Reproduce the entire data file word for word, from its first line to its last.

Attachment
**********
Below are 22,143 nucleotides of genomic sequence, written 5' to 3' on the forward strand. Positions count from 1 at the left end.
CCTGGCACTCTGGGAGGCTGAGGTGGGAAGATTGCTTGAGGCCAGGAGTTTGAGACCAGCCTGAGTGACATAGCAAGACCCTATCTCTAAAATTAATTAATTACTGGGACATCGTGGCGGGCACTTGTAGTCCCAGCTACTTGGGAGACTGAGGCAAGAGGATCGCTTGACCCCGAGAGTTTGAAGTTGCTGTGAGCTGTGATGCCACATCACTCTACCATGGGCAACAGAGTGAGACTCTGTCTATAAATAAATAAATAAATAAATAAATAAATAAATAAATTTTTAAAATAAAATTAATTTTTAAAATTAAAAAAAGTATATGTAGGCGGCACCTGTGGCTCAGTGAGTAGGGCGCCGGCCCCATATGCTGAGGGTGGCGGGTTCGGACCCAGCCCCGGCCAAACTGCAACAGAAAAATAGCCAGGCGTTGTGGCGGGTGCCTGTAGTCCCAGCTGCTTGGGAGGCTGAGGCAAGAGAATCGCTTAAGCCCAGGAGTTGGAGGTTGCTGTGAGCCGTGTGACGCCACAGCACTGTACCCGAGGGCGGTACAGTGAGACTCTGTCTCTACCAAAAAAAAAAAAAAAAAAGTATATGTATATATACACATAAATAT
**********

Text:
Below are 22,143 nucleotides of genomic sequence, written 5' to 3' on the forward strand. Positions count from 1 at the left end.
CCTGGCACTCTGGGAGGCTGAGGTGGGAAGATTGCTTGAGGCCAGGAGTTTGAGACCAGCCTGAGTGACATAGCAAGACCCTATCTCTAAAATTAATTAATTACTGGGACATCGTGGCGGGCACTTGTAGTCCCAGCTACTTGGGAGACTGAGGCAAGAGGATCGCTTGACCCCGAGAGTTTGAAGTTGCTGTGAGCTGTGATGCCACATCACTCTACCATGGGCAACAGAGTGAGACTCTGTCTATAAATAAATAAATAAATAAATAAATAAATAAATAAATTTTTAAAATAAAATTAATTTTTAAAATTAAAAAAAGTATATGTAGGCGGCACCTGTGGCTCAGTGAGTAGGGCGCCGGCCCCATATGCTGAGGGTGGCGGGTTCGGACCCAGCCCCGGCCAAACTGCAACAGAAAAATAGCCAGGCGTTGTGGCGGGTGCCTGTAGTCCCAGCTGCTTGGGAGGCTGAGGCAAGAGAATCGCTTAAGCCCAGGAGTTGGAGGTTGCTGTGAGCCGTGTGACGCCACAGCACTGTACCCGAGGGCGGTACAGTGAGACTCTGTCTCTACCAAAAAAAAAAAAAAAAAAGTATATGTATATATACACATAAATAT